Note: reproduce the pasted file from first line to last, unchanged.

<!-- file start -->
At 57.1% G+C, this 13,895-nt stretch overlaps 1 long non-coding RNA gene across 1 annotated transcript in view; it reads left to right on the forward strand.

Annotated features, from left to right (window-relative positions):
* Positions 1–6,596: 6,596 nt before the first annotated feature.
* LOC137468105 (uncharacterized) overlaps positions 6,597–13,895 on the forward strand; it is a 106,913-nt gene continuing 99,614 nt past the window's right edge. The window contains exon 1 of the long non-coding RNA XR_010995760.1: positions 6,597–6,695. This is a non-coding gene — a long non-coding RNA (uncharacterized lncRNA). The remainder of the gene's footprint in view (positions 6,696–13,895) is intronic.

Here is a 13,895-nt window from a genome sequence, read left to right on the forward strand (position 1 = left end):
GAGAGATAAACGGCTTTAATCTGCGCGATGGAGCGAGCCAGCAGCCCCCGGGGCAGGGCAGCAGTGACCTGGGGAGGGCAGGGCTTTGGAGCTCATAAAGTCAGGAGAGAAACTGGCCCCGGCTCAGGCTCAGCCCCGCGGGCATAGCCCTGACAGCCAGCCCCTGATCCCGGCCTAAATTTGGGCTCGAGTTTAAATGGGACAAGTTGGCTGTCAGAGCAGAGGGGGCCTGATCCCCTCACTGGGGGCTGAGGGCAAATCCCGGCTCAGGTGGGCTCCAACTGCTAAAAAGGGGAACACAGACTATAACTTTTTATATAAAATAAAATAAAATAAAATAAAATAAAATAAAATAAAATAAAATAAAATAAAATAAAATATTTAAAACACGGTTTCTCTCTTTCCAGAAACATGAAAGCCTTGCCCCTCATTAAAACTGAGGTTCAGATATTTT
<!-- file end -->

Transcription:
At 57.1% G+C, this 13,895-nt stretch overlaps 1 long non-coding RNA gene across 1 annotated transcript in view; it reads left to right on the forward strand.

Annotated features, from left to right (window-relative positions):
* Positions 1–6,596: 6,596 nt before the first annotated feature.
* LOC137468105 (uncharacterized) overlaps positions 6,597–13,895 on the forward strand; it is a 106,913-nt gene continuing 99,614 nt past the window's right edge. The window contains exon 1 of the long non-coding RNA XR_010995760.1: positions 6,597–6,695. This is a non-coding gene — a long non-coding RNA (uncharacterized lncRNA). The remainder of the gene's footprint in view (positions 6,696–13,895) is intronic.

Here is a 13,895-nt window from a genome sequence, read left to right on the forward strand (position 1 = left end):
GAGAGATAAACGGCTTTAATCTGCGCGATGGAGCGAGCCAGCAGCCCCCGGGGCAGGGCAGCAGTGACCTGGGGAGGGCAGGGCTTTGGAGCTCATAAAGTCAGGAGAGAAACTGGCCCCGGCTCAGGCTCAGCCCCGCGGGCATAGCCCTGACAGCCAGCCCCTGATCCCGGCCTAAATTTGGGCTCGAGTTTAAATGGGACAAGTTGGCTGTCAGAGCAGAGGGGGCCTGATCCCCTCACTGGGGGCTGAGGGCAAATCCCGGCTCAGGTGGGCTCCAACTGCTAAAAAGGGGAACACAGACTATAACTTTTTATATAAAATAAAATAAAATAAAATAAAATAAAATAAAATAAAATAAAATAAAATAAAATAAAATATTTAAAACACGGTTTCTCTCTTTCCAGAAACATGAAAGCCTTGCCCCTCATTAAAACTGAGGTTCAGATATTTT